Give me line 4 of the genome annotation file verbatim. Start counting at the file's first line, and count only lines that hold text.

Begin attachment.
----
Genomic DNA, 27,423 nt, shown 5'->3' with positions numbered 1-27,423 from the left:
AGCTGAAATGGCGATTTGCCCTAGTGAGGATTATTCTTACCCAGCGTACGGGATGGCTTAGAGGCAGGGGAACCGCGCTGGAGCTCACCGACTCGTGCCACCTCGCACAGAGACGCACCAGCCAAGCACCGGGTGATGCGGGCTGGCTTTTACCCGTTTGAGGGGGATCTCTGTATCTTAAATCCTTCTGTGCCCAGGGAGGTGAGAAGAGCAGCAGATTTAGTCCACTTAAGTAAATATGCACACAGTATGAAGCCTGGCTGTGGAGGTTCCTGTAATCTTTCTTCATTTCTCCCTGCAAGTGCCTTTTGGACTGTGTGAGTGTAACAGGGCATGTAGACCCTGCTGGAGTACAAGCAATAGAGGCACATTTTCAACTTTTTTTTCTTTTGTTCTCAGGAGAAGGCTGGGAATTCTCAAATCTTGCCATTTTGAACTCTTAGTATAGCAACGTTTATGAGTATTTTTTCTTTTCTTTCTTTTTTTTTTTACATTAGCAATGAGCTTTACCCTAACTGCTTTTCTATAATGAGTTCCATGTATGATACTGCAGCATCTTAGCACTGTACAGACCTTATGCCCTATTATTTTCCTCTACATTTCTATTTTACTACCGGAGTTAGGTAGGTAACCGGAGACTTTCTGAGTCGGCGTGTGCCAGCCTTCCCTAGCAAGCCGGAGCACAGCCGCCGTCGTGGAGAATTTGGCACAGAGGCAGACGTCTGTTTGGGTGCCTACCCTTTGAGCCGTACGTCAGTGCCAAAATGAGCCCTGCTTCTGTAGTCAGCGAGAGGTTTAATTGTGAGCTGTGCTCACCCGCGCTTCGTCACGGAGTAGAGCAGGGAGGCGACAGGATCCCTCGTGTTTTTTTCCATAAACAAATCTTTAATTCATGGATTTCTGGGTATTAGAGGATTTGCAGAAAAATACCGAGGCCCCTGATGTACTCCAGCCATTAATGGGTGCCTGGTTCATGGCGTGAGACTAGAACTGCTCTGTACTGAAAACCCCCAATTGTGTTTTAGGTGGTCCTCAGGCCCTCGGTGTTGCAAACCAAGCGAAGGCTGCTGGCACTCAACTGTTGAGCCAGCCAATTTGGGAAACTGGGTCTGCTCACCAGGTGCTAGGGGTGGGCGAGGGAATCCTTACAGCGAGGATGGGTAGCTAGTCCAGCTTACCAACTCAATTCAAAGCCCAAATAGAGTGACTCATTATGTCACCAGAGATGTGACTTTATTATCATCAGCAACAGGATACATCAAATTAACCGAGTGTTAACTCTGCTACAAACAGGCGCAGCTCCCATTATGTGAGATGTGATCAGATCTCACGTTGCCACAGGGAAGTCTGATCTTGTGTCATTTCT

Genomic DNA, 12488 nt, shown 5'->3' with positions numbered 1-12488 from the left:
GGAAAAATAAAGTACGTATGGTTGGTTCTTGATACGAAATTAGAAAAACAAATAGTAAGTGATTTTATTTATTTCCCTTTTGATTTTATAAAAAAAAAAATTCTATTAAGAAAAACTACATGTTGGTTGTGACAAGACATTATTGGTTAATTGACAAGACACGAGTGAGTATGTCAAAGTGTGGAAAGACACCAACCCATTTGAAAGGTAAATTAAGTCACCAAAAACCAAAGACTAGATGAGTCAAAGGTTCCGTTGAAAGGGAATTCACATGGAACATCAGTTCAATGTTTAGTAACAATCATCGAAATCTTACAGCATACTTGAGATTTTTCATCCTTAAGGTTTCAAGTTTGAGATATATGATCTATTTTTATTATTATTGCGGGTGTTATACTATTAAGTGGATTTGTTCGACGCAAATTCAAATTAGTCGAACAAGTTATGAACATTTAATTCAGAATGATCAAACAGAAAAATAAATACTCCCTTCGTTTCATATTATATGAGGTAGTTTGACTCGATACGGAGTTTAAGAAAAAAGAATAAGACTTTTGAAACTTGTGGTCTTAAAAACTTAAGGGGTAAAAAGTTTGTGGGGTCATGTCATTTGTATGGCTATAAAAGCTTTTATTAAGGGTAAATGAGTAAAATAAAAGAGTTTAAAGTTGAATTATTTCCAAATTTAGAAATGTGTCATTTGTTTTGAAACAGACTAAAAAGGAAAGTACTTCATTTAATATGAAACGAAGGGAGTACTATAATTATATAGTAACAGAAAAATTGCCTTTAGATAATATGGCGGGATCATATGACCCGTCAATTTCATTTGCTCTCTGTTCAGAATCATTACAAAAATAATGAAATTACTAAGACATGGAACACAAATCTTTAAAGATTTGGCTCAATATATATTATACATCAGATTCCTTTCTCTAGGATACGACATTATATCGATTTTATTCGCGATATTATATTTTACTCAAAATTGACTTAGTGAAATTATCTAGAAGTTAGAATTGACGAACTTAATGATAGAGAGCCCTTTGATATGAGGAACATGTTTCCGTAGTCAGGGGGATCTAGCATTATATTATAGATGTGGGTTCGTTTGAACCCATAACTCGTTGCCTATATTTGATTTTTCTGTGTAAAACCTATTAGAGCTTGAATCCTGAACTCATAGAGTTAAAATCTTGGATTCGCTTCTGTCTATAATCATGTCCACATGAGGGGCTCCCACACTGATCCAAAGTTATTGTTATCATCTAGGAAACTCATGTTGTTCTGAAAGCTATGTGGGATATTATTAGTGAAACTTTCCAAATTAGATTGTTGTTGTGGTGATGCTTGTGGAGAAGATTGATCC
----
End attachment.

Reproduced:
GGAAAAATAAAGTACGTATGGTTGGTTCTTGATACGAAATTAGAAAAACAAATAGTAAGTGATTTTATTTATTTCCCTTTTGATTTTATAAAAAAAAAAATTCTATTAAGAAAAACTACATGTTGGTTGTGACAAGACATTATTGGTTAATTGACAAGACACGAGTGAGTATGTCAAAGTGTGGAAAGACACCAACCCATTTGAAAGGTAAATTAAGTCACCAAAAACCAAAGACTAGATGAGTCAAAGGTTCCGTTGAAAGGGAATTCACATGGAACATCAGTTCAATGTTTAGTAACAATCATCGAAATCTTACAGCATACTTGAGATTTTTCATCCTTAAGGTTTCAAGTTTGAGATATATGATCTATTTTTATTATTATTGCGGGTGTTATACTATTAAGTGGATTTGTTCGACGCAAATTCAAATTAGTCGAACAAGTTATGAACATTTAATTCAGAATGATCAAACAGAAAAATAAATACTCCCTTCGTTTCATATTATATGAGGTAGTTTGACTCGATACGGAGTTTAAGAAAAAAGAATAAGACTTTTGAAACTTGTGGTCTTAAAAACTTAAGGGGTAAAAAGTTTGTGGGGTCATGTCATTTGTATGGCTATAAAAGCTTTTATTAAGGGTAAATGAGTAAAATAAAAGAGTTTAAAGTTGAATTATTTCCAAATTTAGAAATGTGTCATTTGTTTTGAAACAGACTAAAAAGGAAAGTACTTCATTTAATATGAAACGAAGGGAGTACTATAATTATATAGTAACAGAAAAATTGCCTTTAGATAATATGGCGGGATCATATGACCCGTCAATTTCATTTGCTCTCTGTTCAGAATCATTACAAAAATAATGAAATTACTAAGACATGGAACACAAATCTTTAAAGATTTGGCTCAATATATATTATACATCAGATTCCTTTCTCTAGGATACGACATTATATCGATTTTATTCGCGATATTATATTTTACTCAAAATTGACTTAGTGAAATTATCTAGAAGTTAGAATTGACGAACTTAATGATAGAGAGCCCTTTGATATGAGGAACATGTTTCCGTAGTCAGGGGGATCTAGCATTATATTATAGATGTGGGTTCGTTTGAACCCATAACTCGTTGCCTATATTTGATTTTTCTGTGTAAAACCTATTAGAGCTTGAATCCTGAACTCATAGAGTTAAAATCTTGGATTCGCTTCTGTCTATAATCATGTCCACATGAGGGGCTCCCACACTGATCCAAAGTTATTGTTATCATCTAGGAAACTCATGTTGTTCTGAAAGCTATGTGGGATATTATTAGTGAAACTTTCCAAATTAGATTGTTGTTGTGGTGATGCTTGTGGAGAAGATTGATCC